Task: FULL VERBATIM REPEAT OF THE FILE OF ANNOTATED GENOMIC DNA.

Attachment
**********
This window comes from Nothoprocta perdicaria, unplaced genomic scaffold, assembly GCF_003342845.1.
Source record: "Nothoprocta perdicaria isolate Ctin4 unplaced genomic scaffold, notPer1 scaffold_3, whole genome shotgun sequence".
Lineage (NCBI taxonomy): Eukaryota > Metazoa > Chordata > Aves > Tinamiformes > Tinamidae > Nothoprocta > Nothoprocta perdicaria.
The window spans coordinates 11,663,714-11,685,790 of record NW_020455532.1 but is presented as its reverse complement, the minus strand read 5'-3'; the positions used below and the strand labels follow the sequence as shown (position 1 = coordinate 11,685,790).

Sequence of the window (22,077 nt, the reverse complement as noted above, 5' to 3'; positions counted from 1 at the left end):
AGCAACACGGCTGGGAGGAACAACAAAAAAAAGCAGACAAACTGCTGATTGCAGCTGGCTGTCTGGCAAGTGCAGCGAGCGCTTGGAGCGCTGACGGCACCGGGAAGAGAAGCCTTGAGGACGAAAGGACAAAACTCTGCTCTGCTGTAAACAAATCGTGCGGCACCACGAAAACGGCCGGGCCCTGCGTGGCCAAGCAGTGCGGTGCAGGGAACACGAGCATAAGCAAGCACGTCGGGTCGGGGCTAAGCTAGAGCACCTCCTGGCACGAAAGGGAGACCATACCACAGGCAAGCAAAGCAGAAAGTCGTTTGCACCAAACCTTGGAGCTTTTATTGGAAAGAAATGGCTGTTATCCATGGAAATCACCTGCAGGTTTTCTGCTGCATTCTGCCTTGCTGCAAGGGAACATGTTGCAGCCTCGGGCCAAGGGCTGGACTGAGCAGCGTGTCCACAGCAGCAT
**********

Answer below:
This window comes from Nothoprocta perdicaria, unplaced genomic scaffold, assembly GCF_003342845.1.
Source record: "Nothoprocta perdicaria isolate Ctin4 unplaced genomic scaffold, notPer1 scaffold_3, whole genome shotgun sequence".
Lineage (NCBI taxonomy): Eukaryota > Metazoa > Chordata > Aves > Tinamiformes > Tinamidae > Nothoprocta > Nothoprocta perdicaria.
The window spans coordinates 11,663,714-11,685,790 of record NW_020455532.1 but is presented as its reverse complement, the minus strand read 5'-3'; the positions used below and the strand labels follow the sequence as shown (position 1 = coordinate 11,685,790).

Sequence of the window (22,077 nt, the reverse complement as noted above, 5' to 3'; positions counted from 1 at the left end):
AGCAACACGGCTGGGAGGAACAACAAAAAAAAGCAGACAAACTGCTGATTGCAGCTGGCTGTCTGGCAAGTGCAGCGAGCGCTTGGAGCGCTGACGGCACCGGGAAGAGAAGCCTTGAGGACGAAAGGACAAAACTCTGCTCTGCTGTAAACAAATCGTGCGGCACCACGAAAACGGCCGGGCCCTGCGTGGCCAAGCAGTGCGGTGCAGGGAACACGAGCATAAGCAAGCACGTCGGGTCGGGGCTAAGCTAGAGCACCTCCTGGCACGAAAGGGAGACCATACCACAGGCAAGCAAAGCAGAAAGTCGTTTGCACCAAACCTTGGAGCTTTTATTGGAAAGAAATGGCTGTTATCCATGGAAATCACCTGCAGGTTTTCTGCTGCATTCTGCCTTGCTGCAAGGGAACATGTTGCAGCCTCGGGCCAAGGGCTGGACTGAGCAGCGTGTCCACAGCAGCAT